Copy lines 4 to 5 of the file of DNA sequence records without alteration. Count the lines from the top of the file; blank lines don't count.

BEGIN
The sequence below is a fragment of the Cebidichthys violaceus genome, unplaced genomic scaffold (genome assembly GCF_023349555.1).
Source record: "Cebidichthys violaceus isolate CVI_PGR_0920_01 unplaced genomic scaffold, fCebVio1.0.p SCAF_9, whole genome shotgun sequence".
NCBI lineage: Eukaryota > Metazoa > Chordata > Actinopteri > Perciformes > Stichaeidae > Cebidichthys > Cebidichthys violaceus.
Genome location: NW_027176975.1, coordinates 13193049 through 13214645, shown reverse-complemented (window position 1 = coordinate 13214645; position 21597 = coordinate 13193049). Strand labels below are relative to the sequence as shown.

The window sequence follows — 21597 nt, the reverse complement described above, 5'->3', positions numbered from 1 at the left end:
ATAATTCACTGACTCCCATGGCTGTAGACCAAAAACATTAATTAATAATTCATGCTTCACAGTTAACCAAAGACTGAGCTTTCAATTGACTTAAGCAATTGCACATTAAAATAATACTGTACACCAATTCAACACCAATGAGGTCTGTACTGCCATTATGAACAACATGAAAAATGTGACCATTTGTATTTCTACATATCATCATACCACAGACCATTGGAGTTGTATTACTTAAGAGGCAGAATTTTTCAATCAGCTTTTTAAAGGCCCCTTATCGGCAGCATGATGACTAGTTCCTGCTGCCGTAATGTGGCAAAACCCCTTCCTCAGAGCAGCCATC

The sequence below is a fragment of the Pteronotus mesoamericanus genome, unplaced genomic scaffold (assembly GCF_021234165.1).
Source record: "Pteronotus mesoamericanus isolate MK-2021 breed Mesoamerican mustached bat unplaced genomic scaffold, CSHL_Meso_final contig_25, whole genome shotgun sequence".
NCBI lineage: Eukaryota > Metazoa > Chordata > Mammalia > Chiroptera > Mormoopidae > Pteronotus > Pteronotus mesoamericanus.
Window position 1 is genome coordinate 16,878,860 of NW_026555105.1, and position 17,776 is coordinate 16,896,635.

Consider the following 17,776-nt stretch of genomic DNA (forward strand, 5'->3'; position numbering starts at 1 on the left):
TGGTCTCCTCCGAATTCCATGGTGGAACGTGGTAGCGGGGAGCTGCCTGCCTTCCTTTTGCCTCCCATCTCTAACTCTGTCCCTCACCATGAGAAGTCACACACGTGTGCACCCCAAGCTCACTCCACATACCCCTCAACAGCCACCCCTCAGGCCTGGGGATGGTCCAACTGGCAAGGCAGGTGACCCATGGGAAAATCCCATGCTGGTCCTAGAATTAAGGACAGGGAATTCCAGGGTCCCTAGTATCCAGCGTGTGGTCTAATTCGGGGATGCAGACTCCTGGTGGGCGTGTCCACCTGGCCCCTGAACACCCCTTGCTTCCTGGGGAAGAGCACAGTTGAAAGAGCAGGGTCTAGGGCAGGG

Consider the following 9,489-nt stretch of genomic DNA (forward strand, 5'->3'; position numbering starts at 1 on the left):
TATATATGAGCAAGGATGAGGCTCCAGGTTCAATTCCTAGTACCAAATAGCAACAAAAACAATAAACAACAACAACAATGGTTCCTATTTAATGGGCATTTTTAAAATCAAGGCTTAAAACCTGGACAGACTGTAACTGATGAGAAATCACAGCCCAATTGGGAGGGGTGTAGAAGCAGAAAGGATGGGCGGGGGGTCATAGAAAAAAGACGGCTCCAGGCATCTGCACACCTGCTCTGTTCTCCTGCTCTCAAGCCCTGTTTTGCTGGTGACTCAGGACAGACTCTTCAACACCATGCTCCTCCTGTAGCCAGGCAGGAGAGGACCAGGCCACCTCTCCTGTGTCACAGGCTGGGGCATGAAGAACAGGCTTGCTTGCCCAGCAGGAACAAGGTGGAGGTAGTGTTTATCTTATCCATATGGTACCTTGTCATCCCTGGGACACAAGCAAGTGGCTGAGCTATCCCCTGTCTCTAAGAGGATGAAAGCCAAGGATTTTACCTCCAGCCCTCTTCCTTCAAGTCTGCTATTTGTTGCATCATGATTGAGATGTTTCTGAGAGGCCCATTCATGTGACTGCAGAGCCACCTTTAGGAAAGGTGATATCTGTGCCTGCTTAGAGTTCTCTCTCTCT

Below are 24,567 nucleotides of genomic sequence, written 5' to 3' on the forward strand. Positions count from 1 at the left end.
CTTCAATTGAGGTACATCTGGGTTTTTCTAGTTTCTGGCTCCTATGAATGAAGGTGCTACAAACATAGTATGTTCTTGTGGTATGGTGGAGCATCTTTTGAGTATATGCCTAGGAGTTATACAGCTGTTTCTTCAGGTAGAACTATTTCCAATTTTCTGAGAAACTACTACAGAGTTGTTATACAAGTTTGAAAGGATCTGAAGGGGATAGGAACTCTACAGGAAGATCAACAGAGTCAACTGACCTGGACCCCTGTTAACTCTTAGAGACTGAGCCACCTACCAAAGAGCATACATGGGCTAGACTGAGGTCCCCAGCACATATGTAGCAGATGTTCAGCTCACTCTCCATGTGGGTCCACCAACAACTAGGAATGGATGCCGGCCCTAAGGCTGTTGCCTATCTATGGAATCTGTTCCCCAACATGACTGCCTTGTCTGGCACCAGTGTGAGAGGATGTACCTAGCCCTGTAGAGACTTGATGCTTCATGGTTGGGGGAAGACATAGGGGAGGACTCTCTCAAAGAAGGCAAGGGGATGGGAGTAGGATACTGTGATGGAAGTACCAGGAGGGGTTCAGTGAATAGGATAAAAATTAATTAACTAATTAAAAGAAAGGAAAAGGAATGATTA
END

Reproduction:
Genome location: NW_027176975.1, coordinates 13193049 through 13214645, shown reverse-complemented (window position 1 = coordinate 13214645; position 21597 = coordinate 13193049). Strand labels below are relative to the sequence as shown.

The window sequence follows — 21597 nt, the reverse complement described above, 5'->3', positions numbered from 1 at the left end: